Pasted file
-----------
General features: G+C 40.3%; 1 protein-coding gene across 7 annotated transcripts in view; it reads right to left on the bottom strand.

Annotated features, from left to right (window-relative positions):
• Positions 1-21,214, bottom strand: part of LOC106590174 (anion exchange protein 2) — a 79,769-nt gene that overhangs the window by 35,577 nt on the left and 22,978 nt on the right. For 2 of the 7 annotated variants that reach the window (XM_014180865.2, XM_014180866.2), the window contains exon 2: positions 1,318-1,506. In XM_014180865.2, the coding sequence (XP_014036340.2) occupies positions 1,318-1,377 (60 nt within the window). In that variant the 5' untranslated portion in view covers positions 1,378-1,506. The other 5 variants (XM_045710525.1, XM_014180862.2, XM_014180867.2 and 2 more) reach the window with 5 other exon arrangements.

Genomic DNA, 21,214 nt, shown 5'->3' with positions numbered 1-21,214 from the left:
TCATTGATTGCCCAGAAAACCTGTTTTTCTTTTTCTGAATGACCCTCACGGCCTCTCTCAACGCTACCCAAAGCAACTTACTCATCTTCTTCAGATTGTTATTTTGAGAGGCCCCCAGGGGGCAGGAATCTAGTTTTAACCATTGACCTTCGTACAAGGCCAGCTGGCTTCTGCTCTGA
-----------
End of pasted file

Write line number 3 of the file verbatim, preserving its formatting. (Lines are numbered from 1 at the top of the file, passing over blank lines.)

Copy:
• Positions 1-21,214, bottom strand: part of LOC106590174 (anion exchange protein 2) — a 79,769-nt gene that overhangs the window by 35,577 nt on the left and 22,978 nt on the right. For 2 of the 7 annotated variants that reach the window (XM_014180865.2, XM_014180866.2), the window contains exon 2: positions 1,318-1,506. In XM_014180865.2, the coding sequence (XP_014036340.2) occupies positions 1,318-1,377 (60 nt within the window). In that variant the 5' untranslated portion in view covers positions 1,378-1,506. The other 5 variants (XM_045710525.1, XM_014180862.2, XM_014180867.2 and 2 more) reach the window with 5 other exon arrangements.